Oftentimes what you would see is that a Captain Jean Luke Picard mentoring his young team, or a Kathryn Janeway (Star Trek Voyager Captain) — mentoring — having some big mistake that was made by (crew member) B’Elanna Torres, and Janeway would be kind about it and use it as a teaching moment.
I found it very helpful to take a television programs when I was in education, to take those kinds of programs, snip them and be able to show, you know, actually show these greater challenges as lessons.
There they are in this, you know, environment working with, you know, intelligent, creative, committed people trying to change their world and create something every week, with this opportunity to overcome some kind of crazy, wild surprise challenge.
And so I look at my life in venture and backing entrepreneurial companies, and growing our own company itself, and you know sometimes think that I’m on the bridge trying to overcome some great challenge and so yeah, that’s my life — on Star Trek on the bridge!
For more 5–1/2 Questions Interviews, see:
5-1/2 Questions with CJ Cornell
5 1/2 Questions from The Metapreneurs "5-1/2 Questions" from CJ Cornell is a new series of mini-interviews with leaders…
5–1/2 Questions” from CJ Cornell is a new series of mini-interviews with leaders in the entrepreneurship and innovation ecosystem around the world. In less than a half-dozen short questions, we’ll try to learn more about each leader, and what makes them successful and unique.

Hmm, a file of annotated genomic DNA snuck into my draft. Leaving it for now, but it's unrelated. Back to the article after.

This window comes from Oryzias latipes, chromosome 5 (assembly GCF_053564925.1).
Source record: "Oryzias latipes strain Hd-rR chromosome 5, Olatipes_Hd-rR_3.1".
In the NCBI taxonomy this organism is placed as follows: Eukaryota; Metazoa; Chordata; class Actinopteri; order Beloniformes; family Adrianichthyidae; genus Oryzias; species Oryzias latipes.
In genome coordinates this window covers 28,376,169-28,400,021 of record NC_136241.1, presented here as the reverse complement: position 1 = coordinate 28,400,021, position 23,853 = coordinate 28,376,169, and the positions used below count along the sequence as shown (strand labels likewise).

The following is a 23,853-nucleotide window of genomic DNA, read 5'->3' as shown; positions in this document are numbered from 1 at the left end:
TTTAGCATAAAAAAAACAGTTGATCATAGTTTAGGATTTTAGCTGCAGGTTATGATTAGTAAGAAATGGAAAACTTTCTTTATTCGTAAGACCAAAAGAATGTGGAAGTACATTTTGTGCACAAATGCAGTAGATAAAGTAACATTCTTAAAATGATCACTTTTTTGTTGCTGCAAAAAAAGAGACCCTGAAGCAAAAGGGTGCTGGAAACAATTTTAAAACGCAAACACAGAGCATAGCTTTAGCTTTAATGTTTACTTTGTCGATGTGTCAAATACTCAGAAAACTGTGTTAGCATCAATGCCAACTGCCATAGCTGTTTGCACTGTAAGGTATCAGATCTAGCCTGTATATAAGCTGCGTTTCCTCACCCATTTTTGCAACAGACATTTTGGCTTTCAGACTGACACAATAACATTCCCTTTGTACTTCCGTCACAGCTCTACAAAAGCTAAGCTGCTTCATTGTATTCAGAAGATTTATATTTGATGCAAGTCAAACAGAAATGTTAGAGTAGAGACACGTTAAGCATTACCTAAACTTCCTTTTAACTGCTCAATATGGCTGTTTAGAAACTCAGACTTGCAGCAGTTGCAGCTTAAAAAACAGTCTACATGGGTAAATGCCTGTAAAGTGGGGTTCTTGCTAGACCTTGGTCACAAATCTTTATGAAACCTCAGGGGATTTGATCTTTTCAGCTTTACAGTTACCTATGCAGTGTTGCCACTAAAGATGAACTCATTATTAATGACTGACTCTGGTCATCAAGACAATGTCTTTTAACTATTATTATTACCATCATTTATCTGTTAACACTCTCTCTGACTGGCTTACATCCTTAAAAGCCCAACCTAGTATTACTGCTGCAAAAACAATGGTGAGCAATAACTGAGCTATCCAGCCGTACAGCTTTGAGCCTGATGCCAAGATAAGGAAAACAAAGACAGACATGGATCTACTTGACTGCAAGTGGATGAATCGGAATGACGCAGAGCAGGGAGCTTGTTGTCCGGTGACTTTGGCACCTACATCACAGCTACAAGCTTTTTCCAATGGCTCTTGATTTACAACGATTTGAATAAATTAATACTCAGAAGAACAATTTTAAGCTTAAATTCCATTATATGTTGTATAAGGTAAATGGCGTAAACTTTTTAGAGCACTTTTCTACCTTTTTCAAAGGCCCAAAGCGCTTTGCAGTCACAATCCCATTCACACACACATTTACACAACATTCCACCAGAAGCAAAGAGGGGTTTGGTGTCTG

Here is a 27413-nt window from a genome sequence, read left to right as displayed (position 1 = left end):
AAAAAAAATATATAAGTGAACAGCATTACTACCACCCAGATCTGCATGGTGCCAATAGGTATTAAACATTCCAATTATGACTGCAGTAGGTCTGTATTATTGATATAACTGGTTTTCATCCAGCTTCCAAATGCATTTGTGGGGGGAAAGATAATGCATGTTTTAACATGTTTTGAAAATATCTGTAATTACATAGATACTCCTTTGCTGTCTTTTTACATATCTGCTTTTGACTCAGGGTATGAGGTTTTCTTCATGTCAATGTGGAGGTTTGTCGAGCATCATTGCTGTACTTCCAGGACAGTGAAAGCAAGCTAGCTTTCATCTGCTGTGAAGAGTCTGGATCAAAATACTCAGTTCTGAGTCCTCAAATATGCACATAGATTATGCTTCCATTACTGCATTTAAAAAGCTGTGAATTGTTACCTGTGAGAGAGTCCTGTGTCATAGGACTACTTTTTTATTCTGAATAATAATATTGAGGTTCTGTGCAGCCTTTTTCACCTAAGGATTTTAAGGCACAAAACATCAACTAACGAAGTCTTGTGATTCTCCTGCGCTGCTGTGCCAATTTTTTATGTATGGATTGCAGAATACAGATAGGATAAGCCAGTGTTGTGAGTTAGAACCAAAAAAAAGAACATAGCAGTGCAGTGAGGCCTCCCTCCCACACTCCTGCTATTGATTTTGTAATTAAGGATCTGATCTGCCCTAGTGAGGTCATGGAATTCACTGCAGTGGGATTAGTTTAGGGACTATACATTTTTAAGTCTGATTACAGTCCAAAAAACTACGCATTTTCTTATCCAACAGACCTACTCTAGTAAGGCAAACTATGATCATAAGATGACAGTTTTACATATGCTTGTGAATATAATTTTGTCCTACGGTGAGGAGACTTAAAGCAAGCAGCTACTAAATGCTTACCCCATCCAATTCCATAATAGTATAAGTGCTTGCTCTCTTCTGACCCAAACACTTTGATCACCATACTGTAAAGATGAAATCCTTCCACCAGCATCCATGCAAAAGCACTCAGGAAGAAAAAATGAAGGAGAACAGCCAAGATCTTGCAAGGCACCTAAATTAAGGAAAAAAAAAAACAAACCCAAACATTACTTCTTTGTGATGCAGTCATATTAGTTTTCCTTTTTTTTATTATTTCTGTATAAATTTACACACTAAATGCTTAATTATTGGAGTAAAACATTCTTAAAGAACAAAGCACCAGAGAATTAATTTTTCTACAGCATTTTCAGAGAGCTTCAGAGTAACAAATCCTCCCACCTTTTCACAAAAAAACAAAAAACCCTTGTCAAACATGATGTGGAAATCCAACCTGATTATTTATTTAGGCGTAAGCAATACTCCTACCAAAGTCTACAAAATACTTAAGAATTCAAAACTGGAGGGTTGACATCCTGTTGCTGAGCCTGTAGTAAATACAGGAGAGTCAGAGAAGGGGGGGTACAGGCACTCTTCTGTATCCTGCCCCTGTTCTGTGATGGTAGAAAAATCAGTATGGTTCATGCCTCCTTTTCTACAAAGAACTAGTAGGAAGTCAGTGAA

The questions are designed a little like a “Magic Eight Ball” (my GenX colleagues know what this is): A set of questions, posed at random. Plus, at least one question, or half-question, is designed to find out something about their personality that most people might never suspect (I mean expect).
CJ Cornell is a serial entrepreneur, investor, advisor, mentor, author, speaker, and educator. As an entrepreneur, CJ Cornell was a founder of more than a dozen successful startup ventures that collectively attracted over $250 million in private funding; created nearly a thousand new jobs; and launched dozens of innovative consumer, media, and communications products — that have exceeded $3 billion in revenues.
He is the author of the bestselling “The Age of Metapreneurship — A Journey into the Future of Entrepreneurship.”
And the upcoming “The Startup Brain Trust — A Guidebook for Startups, Entrepreneurs, and the Mentors that Help them Become Great.”